normal art is. Even most of the words in the early stages of web design were
directly inherited from print design. Though recycling is part of web designing;
you are not supposed to re-invent the wheel with every new design. (Marcotte,
2011, 2-3)
The idea of canvas was also inherited to web design. This was in essence
inevitable, but it poses some problems. The final product won’t be on a fixed
canvas, rather it will be in a browser window, which can mean today anything
from computer screen to the screen in a smart phone. This creates the need for
responsive web design. (Marcotte, 2011, 3-5)
Biggest problem is the nature of Internet. It is naturally flexible, yet most of the
web sites are done with pixel constraints in mind. Mobile devices have received
these constraints as well, even though manufactures have tried to introduce
standards, in which these devices can view the full site within its viewport with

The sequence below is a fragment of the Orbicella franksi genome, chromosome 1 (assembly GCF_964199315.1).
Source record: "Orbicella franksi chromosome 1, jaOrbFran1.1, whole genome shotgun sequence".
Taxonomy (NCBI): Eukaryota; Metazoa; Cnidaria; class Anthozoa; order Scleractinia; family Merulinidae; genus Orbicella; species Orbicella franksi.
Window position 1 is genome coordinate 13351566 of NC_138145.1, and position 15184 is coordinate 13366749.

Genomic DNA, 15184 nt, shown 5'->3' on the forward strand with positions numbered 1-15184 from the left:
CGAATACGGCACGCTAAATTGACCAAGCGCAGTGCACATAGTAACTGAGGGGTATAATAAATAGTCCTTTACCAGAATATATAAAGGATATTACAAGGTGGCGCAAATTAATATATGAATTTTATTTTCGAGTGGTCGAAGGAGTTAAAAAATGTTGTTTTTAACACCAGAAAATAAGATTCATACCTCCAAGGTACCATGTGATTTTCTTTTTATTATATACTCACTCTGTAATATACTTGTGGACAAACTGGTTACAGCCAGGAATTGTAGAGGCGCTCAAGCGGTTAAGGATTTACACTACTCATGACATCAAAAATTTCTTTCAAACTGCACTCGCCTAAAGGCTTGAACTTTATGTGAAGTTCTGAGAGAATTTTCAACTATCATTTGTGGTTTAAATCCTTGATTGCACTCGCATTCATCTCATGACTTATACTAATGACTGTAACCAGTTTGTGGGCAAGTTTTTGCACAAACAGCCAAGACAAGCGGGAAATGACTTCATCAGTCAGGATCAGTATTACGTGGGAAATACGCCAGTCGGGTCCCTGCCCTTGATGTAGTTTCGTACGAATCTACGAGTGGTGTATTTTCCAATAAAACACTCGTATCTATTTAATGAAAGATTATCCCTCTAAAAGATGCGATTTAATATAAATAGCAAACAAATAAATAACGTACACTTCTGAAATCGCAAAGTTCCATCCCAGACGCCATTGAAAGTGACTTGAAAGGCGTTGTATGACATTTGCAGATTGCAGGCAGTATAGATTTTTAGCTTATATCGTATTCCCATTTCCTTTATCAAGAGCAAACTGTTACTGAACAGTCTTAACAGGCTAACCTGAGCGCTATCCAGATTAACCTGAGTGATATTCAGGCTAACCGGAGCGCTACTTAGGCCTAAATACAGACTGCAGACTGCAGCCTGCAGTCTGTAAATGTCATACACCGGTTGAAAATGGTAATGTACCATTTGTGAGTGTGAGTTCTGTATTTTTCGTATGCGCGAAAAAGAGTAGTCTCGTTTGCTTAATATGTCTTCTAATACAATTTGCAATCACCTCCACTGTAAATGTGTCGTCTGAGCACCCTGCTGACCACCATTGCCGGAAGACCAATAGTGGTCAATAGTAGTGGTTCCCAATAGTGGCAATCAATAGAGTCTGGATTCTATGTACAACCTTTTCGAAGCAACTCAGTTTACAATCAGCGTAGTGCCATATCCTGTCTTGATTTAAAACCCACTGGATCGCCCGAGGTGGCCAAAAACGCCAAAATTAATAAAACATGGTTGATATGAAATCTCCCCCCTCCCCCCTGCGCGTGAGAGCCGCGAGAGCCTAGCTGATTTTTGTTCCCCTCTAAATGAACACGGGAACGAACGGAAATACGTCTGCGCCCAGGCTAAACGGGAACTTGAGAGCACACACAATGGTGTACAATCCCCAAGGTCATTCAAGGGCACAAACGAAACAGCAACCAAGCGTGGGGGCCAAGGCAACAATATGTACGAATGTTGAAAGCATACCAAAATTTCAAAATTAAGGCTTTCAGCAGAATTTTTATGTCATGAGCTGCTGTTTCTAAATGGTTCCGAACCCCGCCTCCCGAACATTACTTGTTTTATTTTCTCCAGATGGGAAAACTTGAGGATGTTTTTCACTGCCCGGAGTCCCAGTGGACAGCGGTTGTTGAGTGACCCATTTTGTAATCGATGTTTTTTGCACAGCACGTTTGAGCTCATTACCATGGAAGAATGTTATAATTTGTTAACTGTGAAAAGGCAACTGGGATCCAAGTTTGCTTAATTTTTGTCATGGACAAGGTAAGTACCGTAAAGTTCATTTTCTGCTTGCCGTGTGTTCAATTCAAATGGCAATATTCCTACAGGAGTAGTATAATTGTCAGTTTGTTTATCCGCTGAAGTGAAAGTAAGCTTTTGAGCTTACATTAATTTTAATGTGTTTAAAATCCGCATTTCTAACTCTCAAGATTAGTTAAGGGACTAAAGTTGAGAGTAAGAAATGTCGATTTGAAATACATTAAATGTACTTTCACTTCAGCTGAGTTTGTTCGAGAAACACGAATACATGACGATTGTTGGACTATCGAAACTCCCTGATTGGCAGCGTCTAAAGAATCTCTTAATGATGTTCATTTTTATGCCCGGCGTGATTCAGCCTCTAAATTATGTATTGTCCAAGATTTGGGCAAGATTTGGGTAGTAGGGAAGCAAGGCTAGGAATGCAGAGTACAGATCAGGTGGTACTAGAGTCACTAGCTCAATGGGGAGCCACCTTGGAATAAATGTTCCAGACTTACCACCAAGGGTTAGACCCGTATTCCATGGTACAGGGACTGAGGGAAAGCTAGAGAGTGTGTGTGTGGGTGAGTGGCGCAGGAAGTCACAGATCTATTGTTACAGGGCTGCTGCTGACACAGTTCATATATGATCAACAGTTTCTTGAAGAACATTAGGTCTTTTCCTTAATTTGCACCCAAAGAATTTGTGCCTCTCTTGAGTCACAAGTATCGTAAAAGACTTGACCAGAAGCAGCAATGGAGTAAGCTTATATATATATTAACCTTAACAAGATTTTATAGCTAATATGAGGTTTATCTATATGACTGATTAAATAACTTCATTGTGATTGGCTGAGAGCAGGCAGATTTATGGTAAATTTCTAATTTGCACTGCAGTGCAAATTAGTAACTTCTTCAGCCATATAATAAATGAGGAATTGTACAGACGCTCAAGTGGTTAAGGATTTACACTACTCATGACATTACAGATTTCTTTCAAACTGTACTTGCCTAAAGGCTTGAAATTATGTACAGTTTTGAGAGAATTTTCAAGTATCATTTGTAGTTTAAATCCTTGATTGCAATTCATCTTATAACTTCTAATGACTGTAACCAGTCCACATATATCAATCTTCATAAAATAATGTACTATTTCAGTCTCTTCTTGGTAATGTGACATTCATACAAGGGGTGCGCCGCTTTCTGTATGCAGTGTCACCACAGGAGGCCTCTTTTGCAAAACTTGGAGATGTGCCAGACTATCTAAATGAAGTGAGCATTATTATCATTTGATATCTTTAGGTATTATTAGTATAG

“zoom-out” feature. This presents the problem that user needs to zoom in and
out again, not able to see all the relevant information at once. (Marcotte, 2011,
4, 87)
Responsive web design, while used with the philosophy “mobile first” can serve
users with broader range. Question is that do the users with smaller screen
need the same information as the users with bigger screens? Do they want the
same information? Does the device dictate context?
3.5 Responsive Web Design with PSD-Model
Creating a user interface that uses persuasive design as basis for designing the
visual level and responsive aspects for the interactive level does not actually
18
differ from normal process of creating user interfaces. Now they are just named
and scrutinized more closely.
Question remains, is there a golden set of rules for designing a good web site or
application. While persuasive design tries to influence people to use the
application in the way it is designed to be used, responsive design on the other
hand relies on usability studies of users how they want to use it and then adapts
to the needs of the users.
Persuasive design however is not purely for influencing people to use the
application as it was designed and planned to be used, but also it tries to affect